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'Batwoman' Co-Authors Exit, Claim DC 'Prohibited' Lesbian Marriage

Authors J.H. Williams and W. Haden Blackman will leave the title after the upcoming 26th issue.

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DC Comics' Batwoman is losing its two co-authors.

In a blog post late Wednesday, co-authors J.H. Williams and W. Haden Blackman wrote that they'd be exiting the comic after Issue 26 is released in December, citing creative difficulties with DC.

Batwoman was relaunched in 2010 as a stand-alone series that told a new origin story about female Caped Crusader Kate Kane (aka Batwoman), this time a member of the U.S. Military Academy who was forced to leave after allegations arose that she was gay. Rather than hide her sexual orientation, she opted to leave the academy.

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"In recent months, DC has asked us to alter or completely discard many long-standing storylines in ways that we feel compromise the character and the series," Williams and Blackman wrote. "We were told to ditch plans for Killer Croc's origins; forced to drastically alter the original ending of our current arc, which would have defined Batwoman's heroic future in bold new ways; and, most crushingly, prohibited from ever showing Kate and Maggie actually getting married. All of these editorial decisions came at the last minute, and always after a year or more of planning and plotting on our end."

The duo noted that they pitched the first five arcs of the comic before the first issue of the relaunched DC title was even written and rather than make drastic changes to their story, have opted to exit the comic.

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"We’ve always understood that, as much as we love the character, Batwoman ultimately belongs to DC," they wrote. "However, the eleventh-hour nature of these changes left us frustrated and angry -- because they prevent us from telling the best stories we can. So, after a lot of soul-searching, we’ve decided to leave the book after Issue 26. We’re both heartbroken over leaving, but we feel strongly that you all deserve stories that push the character and the series forward. We can’t reliably do our best work if our plans are scrapped at the last minute, so we’re stepping aside. We are committed to bringing our run to a satisfying conclusion and we think that Issue 26 will leave a lasting impression."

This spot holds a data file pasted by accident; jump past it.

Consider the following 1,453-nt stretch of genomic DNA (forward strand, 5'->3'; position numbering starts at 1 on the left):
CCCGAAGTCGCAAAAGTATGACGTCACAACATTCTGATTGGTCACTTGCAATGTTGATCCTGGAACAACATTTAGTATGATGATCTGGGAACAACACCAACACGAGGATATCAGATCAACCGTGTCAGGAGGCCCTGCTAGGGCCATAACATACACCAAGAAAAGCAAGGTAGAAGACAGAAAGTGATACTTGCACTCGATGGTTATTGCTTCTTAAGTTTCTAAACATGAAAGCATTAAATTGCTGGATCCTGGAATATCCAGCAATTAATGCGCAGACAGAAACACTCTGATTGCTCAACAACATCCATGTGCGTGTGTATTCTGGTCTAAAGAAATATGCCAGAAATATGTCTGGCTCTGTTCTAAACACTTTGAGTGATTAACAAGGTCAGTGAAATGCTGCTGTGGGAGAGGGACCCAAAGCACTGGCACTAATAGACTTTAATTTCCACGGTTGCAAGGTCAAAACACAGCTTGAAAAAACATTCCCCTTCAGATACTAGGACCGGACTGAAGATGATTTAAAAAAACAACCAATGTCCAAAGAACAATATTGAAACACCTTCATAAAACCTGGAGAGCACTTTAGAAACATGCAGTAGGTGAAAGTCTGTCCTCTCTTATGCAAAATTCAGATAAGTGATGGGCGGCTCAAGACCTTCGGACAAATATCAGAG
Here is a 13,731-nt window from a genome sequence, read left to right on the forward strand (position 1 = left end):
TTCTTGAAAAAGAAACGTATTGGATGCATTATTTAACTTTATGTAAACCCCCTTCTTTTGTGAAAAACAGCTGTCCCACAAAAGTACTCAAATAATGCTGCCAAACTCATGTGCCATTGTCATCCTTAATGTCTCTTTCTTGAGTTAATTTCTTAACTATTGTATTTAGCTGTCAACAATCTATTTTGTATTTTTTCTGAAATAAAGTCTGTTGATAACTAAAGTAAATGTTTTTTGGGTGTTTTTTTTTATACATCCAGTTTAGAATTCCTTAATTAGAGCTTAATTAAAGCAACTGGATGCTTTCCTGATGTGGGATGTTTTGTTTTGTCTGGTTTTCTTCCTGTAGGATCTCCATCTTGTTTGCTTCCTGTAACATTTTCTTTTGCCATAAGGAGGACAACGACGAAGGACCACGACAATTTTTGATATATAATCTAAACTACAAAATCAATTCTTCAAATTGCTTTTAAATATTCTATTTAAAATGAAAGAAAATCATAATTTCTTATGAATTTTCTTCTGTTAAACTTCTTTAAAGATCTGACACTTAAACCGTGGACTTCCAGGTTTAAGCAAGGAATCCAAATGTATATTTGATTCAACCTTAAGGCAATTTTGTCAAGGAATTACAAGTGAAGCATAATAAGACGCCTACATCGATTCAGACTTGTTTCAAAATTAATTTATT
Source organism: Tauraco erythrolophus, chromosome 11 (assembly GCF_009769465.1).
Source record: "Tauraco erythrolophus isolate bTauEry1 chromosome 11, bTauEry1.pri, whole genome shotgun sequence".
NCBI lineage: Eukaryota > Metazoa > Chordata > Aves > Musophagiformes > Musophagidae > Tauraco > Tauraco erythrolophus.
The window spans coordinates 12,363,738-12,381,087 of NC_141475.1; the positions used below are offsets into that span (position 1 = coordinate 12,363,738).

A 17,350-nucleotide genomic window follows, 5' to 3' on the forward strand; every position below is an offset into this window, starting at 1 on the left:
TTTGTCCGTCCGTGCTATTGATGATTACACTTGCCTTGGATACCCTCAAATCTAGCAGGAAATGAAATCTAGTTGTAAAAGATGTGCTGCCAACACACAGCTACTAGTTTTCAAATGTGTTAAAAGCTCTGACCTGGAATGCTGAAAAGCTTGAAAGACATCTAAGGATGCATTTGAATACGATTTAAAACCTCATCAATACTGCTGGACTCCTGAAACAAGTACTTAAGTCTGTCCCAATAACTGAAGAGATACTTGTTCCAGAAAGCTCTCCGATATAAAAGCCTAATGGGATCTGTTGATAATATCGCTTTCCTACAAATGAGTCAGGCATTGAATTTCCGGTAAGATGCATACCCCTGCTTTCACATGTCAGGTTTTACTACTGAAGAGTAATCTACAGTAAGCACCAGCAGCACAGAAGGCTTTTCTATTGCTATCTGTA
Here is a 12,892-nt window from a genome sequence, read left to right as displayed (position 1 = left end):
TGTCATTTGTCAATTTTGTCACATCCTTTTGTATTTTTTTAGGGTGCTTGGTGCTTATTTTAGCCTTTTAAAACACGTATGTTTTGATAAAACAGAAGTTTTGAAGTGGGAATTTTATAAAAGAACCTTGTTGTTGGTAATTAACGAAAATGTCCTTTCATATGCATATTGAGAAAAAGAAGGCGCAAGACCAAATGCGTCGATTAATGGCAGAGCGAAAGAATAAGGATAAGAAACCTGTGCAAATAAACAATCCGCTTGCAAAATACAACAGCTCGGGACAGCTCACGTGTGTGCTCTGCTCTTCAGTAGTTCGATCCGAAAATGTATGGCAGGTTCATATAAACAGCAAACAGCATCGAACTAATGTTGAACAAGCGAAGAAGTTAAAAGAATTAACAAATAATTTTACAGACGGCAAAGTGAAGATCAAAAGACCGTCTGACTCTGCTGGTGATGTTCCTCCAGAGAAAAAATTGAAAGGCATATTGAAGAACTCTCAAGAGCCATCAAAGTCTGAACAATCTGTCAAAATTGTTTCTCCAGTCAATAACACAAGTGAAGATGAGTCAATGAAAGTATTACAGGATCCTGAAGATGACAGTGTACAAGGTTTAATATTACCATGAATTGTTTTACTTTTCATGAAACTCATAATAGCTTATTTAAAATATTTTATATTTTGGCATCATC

The news comes after February's groundbreaking 17th issue of the Batwoman, in which Kate proposed to her girlfriend, Maggie Sawyer. It marked the first lesbian wedding proposal in the history of mainstream comics. Since its start, the series has been a champion for gay rights, foreshadowing the overturn of "Don't Ask, Don't Tell." Batwoman also represents DC's latest exploration of LGBT storylines. (Iconic comic character Green Lantern came out as gay in a June, 2012 issue.) For its part, the Gay and Lesbian Alliance Against Defamation awarded Batwoman with the award for outstanding comic book in 2012.

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In a series of follow-up tweets, Williams clarified what he saw as DC's position on the marriage issue. "We fought to get them engaged, but were told emphatically no marriage can result," he wrote, adding that it "was never put to us as being anti-gay marriage." Fellow DC Comics creator Gail Simone suggested that "it's more of an anti-marriage thing in general," to which Williams agreed. (It's worth noting that not only was Superman's marriage to Lois Lane undone when the publisher relaunched the character in 2011, but a plotline featuring an engaged Bruce Wayne was rumored to have been killed at the last minute last year.)